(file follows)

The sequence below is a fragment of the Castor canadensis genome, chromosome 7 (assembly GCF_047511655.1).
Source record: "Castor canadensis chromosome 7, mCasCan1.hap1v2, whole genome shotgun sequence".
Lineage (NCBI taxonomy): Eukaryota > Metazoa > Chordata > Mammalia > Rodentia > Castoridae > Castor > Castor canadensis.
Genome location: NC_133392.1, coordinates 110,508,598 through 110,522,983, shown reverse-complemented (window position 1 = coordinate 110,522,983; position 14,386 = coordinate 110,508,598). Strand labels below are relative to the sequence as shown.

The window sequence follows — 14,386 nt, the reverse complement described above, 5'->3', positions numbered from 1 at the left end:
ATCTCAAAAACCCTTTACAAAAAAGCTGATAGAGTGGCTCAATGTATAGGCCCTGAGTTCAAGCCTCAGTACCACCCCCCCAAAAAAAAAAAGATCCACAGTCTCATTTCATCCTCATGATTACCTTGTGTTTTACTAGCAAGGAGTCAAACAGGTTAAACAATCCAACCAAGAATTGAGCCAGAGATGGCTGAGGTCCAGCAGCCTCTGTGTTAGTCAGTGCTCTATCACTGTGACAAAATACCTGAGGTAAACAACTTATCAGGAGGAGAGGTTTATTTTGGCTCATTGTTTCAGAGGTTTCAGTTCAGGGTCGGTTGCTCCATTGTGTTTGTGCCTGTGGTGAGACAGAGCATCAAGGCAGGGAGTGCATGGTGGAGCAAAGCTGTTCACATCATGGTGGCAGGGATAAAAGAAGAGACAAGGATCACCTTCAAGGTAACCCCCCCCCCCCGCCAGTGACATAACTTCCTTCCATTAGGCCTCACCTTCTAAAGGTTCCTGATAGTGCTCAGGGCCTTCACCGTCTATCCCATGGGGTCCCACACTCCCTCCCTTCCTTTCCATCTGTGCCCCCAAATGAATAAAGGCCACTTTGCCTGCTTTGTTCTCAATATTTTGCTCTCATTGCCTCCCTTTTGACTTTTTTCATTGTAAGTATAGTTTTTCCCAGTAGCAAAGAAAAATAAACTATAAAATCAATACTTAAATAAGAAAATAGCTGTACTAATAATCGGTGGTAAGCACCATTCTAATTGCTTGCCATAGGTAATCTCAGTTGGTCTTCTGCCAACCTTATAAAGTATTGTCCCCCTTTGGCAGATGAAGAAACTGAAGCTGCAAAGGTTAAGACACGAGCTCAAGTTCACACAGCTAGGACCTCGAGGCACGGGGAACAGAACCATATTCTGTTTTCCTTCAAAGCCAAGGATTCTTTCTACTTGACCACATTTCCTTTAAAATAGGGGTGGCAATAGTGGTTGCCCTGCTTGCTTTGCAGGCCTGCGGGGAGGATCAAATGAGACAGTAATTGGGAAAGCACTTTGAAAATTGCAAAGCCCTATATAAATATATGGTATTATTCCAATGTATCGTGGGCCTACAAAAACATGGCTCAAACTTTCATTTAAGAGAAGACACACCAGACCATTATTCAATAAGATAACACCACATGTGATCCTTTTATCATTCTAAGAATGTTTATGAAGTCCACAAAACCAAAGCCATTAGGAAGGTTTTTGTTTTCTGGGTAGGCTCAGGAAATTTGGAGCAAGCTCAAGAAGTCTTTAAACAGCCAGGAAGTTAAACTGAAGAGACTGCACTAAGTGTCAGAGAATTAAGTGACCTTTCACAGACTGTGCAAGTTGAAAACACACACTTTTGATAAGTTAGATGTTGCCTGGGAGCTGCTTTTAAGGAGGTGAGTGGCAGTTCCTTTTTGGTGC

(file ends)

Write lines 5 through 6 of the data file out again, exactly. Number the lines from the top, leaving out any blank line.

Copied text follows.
The window sequence follows — 14,386 nt, the reverse complement described above, 5'->3', positions numbered from 1 at the left end:
ATCTCAAAAACCCTTTACAAAAAAGCTGATAGAGTGGCTCAATGTATAGGCCCTGAGTTCAAGCCTCAGTACCACCCCCCCAAAAAAAAAAAGATCCACAGTCTCATTTCATCCTCATGATTACCTTGTGTTTTACTAGCAAGGAGTCAAACAGGTTAAACAATCCAACCAAGAATTGAGCCAGAGATGGCTGAGGTCCAGCAGCCTCTGTGTTAGTCAGTGCTCTATCACTGTGACAAAATACCTGAGGTAAACAACTTATCAGGAGGAGAGGTTTATTTTGGCTCATTGTTTCAGAGGTTTCAGTTCAGGGTCGGTTGCTCCATTGTGTTTGTGCCTGTGGTGAGACAGAGCATCAAGGCAGGGAGTGCATGGTGGAGCAAAGCTGTTCACATCATGGTGGCAGGGATAAAAGAAGAGACAAGGATCACCTTCAAGGTAACCCCCCCCCCCCGCCAGTGACATAACTTCCTTCCATTAGGCCTCACCTTCTAAAGGTTCCTGATAGTGCTCAGGGCCTTCACCGTCTATCCCATGGGGTCCCACACTCCCTCCCTTCCTTTCCATCTGTGCCCCCAAATGAATAAAGGCCACTTTGCCTGCTTTGTTCTCAATATTTTGCTCTCATTGCCTCCCTTTTGACTTTTTTCATTGTAAGTATAGTTTTTCCCAGTAGCAAAGAAAAATAAACTATAAAATCAATACTTAAATAAGAAAATAGCTGTACTAATAATCGGTGGTAAGCACCATTCTAATTGCTTGCCATAGGTAATCTCAGTTGGTCTTCTGCCAACCTTATAAAGTATTGTCCCCCTTTGGCAGATGAAGAAACTGAAGCTGCAAAGGTTAAGACACGAGCTCAAGTTCACACAGCTAGGACCTCGAGGCACGGGGAACAGAACCATATTCTGTTTTCCTTCAAAGCCAAGGATTCTTTCTACTTGACCACATTTCCTTTAAAATAGGGGTGGCAATAGTGGTTGCCCTGCTTGCTTTGCAGGCCTGCGGGGAGGATCAAATGAGACAGTAATTGGGAAAGCACTTTGAAAATTGCAAAGCCCTATATAAATATATGGTATTATTCCAATGTATCGTGGGCCTACAAAAACATGGCTCAAACTTTCATTTAAGAGAAGACACACCAGACCATTATTCAATAAGATAACACCACATGTGATCCTTTTATCATTCTAAGAATGTTTATGAAGTCCACAAAACCAAAGCCATTAGGAAGGTTTTTGTTTTCTGGGTAGGCTCAGGAAATTTGGAGCAAGCTCAAGAAGTCTTTAAACAGCCAGGAAGTTAAACTGAAGAGACTGCACTAAGTGTCAGAGAATTAAGTGACCTTTCACAGACTGTGCAAGTTGAAAACACACACTTTTGATAAGTTAGATGTTGCCTGGGAGCTGCTTTTAAGGAGGTGAGTGGCAGTTCCTTTTTGGTGC